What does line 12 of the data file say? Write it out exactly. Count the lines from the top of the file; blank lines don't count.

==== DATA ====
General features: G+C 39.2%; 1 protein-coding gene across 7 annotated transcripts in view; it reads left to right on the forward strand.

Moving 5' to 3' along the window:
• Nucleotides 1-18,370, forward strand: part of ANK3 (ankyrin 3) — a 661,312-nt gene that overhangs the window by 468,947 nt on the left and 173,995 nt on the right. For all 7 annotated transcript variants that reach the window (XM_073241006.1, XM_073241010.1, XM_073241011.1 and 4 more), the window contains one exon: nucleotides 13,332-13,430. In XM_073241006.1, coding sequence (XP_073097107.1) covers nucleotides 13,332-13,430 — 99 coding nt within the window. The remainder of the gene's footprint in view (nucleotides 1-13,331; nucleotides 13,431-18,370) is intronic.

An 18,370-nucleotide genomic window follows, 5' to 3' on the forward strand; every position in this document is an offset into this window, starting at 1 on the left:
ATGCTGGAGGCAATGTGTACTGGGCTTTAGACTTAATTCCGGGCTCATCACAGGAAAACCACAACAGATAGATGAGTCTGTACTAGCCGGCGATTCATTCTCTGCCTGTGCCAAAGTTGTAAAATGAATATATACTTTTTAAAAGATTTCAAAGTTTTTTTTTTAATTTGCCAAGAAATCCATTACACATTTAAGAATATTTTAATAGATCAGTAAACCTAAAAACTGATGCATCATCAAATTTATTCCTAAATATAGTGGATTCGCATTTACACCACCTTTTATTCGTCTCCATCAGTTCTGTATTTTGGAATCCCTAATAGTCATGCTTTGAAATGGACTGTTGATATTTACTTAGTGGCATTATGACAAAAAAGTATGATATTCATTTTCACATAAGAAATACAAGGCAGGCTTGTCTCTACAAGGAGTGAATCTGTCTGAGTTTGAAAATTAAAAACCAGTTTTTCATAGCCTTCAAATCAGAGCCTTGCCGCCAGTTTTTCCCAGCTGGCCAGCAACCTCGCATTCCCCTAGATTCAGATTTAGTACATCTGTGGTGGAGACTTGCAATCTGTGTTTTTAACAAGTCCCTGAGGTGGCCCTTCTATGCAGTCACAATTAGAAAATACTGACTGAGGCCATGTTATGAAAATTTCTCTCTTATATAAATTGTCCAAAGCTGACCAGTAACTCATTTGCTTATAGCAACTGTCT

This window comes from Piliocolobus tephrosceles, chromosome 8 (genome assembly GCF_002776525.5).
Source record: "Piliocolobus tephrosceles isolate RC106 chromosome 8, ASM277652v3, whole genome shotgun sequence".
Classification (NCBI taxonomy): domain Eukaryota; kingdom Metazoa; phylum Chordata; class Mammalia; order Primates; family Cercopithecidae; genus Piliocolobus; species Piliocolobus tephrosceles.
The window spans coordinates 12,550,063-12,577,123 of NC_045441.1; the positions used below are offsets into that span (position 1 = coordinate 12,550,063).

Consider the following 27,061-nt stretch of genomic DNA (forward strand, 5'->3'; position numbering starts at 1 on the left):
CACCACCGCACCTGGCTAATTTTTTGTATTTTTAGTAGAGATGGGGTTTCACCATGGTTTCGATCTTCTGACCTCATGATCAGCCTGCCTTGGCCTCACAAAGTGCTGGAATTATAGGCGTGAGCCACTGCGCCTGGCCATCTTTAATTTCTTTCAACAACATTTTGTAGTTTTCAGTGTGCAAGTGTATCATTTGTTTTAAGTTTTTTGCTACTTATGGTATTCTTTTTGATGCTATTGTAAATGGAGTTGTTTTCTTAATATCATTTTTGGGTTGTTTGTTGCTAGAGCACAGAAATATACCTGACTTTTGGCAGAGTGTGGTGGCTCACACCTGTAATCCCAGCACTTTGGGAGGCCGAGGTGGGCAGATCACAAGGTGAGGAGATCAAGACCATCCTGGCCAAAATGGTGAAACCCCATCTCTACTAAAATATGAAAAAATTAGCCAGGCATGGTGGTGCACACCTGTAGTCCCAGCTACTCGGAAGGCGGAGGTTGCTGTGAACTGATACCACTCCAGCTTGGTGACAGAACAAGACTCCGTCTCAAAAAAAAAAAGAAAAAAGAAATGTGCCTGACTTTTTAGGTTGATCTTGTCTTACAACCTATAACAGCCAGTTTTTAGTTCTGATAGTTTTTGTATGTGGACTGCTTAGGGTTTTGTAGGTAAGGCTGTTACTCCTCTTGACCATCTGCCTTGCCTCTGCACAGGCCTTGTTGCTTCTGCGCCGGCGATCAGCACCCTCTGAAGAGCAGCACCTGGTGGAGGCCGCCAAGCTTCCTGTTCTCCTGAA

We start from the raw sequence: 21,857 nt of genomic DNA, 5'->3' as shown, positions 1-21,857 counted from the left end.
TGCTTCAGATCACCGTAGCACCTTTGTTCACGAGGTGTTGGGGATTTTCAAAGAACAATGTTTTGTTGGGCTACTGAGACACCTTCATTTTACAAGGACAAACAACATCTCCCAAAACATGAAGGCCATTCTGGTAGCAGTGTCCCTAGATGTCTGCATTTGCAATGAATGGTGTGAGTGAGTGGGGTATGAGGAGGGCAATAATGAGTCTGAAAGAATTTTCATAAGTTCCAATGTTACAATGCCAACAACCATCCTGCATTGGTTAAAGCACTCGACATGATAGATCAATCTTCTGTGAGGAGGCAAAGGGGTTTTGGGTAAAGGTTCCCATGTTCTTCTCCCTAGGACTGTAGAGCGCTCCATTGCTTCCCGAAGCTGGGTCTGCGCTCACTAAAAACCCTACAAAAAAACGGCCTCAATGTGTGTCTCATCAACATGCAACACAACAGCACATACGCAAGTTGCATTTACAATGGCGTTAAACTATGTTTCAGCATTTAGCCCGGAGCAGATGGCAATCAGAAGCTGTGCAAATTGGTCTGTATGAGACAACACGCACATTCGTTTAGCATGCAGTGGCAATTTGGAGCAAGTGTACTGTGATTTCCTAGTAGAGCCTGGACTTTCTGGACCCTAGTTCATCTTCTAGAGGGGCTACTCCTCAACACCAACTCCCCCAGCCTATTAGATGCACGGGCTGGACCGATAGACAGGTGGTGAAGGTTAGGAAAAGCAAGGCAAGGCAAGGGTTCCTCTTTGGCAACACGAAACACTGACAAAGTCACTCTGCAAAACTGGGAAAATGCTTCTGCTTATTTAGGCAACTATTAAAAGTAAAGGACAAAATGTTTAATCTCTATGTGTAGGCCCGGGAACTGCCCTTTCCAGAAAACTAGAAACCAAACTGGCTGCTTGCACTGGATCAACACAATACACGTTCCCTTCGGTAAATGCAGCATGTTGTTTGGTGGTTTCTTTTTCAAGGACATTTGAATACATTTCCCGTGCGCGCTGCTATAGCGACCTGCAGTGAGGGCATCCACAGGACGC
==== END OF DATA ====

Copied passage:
We start from the raw sequence: 21,857 nt of genomic DNA, 5'->3' as shown, positions 1-21,857 counted from the left end.